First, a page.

If you do decide to go this route, back-channel me and let me know how it goes. It strangely sounds kind of fun. I haven't been able to get my hands dirty for over 30 years. I think I miss the tactile stuff. My grand dad owned a taxi company and a service station. I can still smell the grease and gasoline. I think I'm of two minds about the death of the ICE. Oh well :)


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Wed, 02 Nov 2011, 1:00pm #22
Duff
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spaceballs_3000 wrote:

Use active inverter with some supercaps.

I like the Caps idea, can you give me some more detail?
thanks sb


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Wed, 02 Nov 2011, 1:04pm #23
Duff
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Daniel R Plante wrote:


Doofy, I see you're bound and determined :)

Ok, so you aren't interested in making a decision based on Fully Burdened Cost and thermodynamic metrics like hbert suggested. He's right you know.

But I get the sense that cost, effort and time out of your life do not tally in the minus column as it would with most people - ie, you like the challenge and enjoy the prospect (among a myriad of other considerations). That in itself is worth something. I think I get it.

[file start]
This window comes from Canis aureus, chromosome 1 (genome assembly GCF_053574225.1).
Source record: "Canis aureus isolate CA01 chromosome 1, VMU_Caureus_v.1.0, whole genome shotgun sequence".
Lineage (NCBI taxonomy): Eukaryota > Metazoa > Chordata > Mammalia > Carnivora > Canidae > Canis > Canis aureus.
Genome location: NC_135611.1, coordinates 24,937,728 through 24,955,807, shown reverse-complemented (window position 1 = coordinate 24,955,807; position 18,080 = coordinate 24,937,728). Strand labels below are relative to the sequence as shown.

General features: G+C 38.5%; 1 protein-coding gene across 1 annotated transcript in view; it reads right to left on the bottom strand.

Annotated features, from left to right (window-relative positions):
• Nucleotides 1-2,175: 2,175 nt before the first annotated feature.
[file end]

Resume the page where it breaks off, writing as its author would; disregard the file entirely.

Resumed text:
I'm thinking your aptitude leans more towards mechanical than electrical. Here's a suggestion: if the engine and generator assemblies in your 10kW unit aren't too difficult to separate, then separate them and mount them on a steel jig. Find an old POS beater Civic or Micra at a junkyard or on Craigslist, and rip out the CVT and link it between the ICE and the gen.

Rig up a centrifugal speed controller that uses the generator RPMs as input, and whose push plate output drives a lever that varies the CVT ratio. Adjust the lever arm and the orbit radius / mass of the centrifugal controller so that the gen RPMs is always 1,800 regardless of the RPMs of the ICE (is it diesel? Are you making your own fuel? I think I understand what you're trying to do here).

You could create an electronic/electromechanical circuit that does the same thing, but the fundamental physics (and therefore the equations that describe them) will be exactly the same. Doesn't really matter. Whatever medium you're most comfortable with. Watch for slack (low impedance hysteresis) that produces backlash (long time constants) that can result in pogo-ing (oscillations).

If you do decide to go this route, back-channel me and let me know how it goes. It strangely sounds kind of fun. I haven't been able to get my hands dirty for over 30 years. I think I miss the tactile stuff. My grand dad owned a taxi company and a service station. I can still smell the grease and gasoline. I think I'm of two minds about the death of the ICE. Oh well :)